"They lived almost together in a little house at Auteuil," Paul Vence continued. "I often called on them. I found him lost in his dreams, forgetting to model a figure drying under its cloths, alone with himself, pursuing his idea, absolutely incapable of listening to anybody; she, studying her roles, her complexion burned by rouge, her eyes tender, pretty because of her intelligence and her activity. She complained to me that he was inattentive, cross, and unreasonable. She loved him and deceived him only to obtain roles. And when she deceived him, it was done on the spur of the moment. Afterward she never thought of it. A typical woman! But she was imprudent; she smiled upon Joseph Springer in the hope that he would make her a member of the Comedie Francaise. Dechartre left her. Now she finds it more practical to live with her managers, and Jacques finds it more agreeable to travel."

"Does he regret her?"

"How can one know the things that agitate a mind anxious and mobile, selfish and passionate, desirous to surrender itself, prompt in disengaging itself, liking itself most of all among the beautiful things that it finds in the world?"

Brusquely she changed the subject.

"And your novel, Monsieur Vence?"

"I have reached the last chapter, Madame. My little workingman has been guillotined. He died with that indifference of virgins without desire, who never have felt on their lips the warm taste of life. The journals and the public approve the act of justice which has just been accomplished. But in another garret, another workingman, sober, sad, and a chemist, swears to himself that he will commit an expiatory murder."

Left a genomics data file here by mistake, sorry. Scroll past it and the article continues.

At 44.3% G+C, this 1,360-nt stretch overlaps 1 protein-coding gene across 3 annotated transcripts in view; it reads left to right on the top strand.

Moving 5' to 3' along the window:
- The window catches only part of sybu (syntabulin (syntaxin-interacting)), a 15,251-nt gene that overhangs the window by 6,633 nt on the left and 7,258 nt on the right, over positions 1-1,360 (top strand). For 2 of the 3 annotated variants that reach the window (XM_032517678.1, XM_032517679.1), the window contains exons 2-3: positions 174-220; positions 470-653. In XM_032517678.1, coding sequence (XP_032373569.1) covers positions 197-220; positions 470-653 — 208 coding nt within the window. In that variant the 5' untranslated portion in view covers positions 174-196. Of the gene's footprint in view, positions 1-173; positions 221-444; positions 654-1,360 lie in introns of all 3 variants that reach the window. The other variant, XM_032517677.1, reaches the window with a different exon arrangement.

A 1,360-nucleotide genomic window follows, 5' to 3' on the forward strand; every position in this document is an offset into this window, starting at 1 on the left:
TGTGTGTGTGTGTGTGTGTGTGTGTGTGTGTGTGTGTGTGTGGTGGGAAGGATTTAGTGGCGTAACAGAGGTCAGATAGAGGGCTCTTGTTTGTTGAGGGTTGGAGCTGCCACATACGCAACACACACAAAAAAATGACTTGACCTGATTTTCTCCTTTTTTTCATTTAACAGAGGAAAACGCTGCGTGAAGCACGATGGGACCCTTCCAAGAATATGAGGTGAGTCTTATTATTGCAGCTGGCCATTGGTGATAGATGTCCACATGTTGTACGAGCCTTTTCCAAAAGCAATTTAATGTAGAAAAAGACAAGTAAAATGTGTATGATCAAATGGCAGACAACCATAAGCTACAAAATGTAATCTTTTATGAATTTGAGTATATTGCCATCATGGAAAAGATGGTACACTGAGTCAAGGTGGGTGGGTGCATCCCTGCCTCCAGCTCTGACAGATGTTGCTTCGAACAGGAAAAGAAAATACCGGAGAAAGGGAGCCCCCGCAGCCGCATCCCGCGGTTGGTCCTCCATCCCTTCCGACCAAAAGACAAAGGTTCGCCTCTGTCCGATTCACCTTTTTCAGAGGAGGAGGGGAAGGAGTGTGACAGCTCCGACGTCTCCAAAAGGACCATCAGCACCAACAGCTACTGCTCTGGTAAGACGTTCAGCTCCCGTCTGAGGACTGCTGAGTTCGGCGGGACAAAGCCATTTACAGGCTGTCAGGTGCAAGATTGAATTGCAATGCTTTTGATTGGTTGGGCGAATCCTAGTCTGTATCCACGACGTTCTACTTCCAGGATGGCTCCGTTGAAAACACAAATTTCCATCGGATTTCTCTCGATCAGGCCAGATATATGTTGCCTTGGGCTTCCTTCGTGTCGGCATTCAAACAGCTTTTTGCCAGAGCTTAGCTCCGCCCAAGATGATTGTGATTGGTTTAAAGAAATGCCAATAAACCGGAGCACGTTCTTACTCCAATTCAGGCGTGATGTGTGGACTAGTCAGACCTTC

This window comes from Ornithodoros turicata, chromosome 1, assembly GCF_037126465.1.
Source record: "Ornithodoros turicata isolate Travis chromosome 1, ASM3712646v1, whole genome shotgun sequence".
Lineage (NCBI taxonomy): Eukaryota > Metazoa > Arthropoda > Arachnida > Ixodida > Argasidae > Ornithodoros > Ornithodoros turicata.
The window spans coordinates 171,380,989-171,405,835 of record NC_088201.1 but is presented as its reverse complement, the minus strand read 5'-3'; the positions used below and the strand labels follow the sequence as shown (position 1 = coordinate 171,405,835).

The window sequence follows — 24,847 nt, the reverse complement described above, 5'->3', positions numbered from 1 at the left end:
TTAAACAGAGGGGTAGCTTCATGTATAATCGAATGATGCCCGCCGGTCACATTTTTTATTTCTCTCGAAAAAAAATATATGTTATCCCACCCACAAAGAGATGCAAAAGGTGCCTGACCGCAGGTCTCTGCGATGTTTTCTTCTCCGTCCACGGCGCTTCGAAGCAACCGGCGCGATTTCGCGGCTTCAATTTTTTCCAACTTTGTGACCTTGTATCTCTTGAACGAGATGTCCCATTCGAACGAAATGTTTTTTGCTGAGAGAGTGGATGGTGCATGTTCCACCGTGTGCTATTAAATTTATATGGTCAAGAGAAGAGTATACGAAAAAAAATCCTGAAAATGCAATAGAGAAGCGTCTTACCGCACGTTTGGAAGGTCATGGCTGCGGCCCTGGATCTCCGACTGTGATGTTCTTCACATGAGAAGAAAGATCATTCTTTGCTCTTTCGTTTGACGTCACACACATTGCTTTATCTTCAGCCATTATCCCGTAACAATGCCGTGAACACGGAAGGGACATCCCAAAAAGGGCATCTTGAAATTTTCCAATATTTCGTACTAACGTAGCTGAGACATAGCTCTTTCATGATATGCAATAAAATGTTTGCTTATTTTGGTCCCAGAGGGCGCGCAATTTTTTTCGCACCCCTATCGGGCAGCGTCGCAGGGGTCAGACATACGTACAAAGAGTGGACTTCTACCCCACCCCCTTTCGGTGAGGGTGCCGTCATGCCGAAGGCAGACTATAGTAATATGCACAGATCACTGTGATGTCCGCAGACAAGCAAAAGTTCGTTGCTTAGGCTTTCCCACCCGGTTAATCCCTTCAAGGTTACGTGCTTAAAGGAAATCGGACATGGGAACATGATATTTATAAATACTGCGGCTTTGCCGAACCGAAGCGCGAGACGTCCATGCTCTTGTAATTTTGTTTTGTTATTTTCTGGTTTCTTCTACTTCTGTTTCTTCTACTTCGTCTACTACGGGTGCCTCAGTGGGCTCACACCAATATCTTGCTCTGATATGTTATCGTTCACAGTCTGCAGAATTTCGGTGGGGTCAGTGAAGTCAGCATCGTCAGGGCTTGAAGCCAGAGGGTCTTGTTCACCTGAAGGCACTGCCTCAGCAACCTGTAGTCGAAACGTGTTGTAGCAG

He rose and said good-night.

She called him back.

"Monsieur Vence, you know that I was serious. Bring Choulette to me."

When she went up to her room, her husband was waiting for her, in his red-brown plush robe, with a sort of doge's cap framing his pale and hollow face. He had an air of gravity. Behind him, by the open door of his workroom, appeared under the lamp a mass of documents bound in blue, a collection of the annual budgets. Before she could reach her room he motioned that he wished to speak to her.

"My dear, I can not understand you. You are very inconsequential. It does you a great deal of harm. You intend to leave your home without any reason, without even a pretext. And you wish to run through Europe with whom? With a Bohemian, a drunkard—that man Choulette."

She replied that she should travel with Madame Marmet, in which there could be nothing objectionable.

"But you announce your going to everybody, yet you do not even know whether Madame Marmet can accompany you."

"Oh, Madame Marmet will soon pack her boxes. Nothing keeps her in Paris except her dog. She will leave it to you; you may take care of it."

"Does your father know of your project?"

It was his last resource to invoke the authority of Montessuy. He knew that his wife feared to displease her father. He insisted:

"Your father is full of sense and tact. I have been happy to find him agreeing with me several times in the advices which I have permitted myself to give you. He thinks as I do, that Madame Meillan's house is not a fit place for you to visit. The company that meets there is mixed, and the mistress of the house favors intrigue. You are wrong, I must say, not to take account of what people think. I am mistaken if your father does not think it singular that you should go away with so much frivolity, and the absence will be the more remarked, my dear, since circumstances have made me eminent in the course of this legislature. My merit has nothing to do with the case, surely. But if you had consented to listen to me at dinner I should have demonstrated to you that the group of politicians to which I belong has almost reached power. In such a moment you should not renounce your duties as mistress of the house. You must understand this yourself."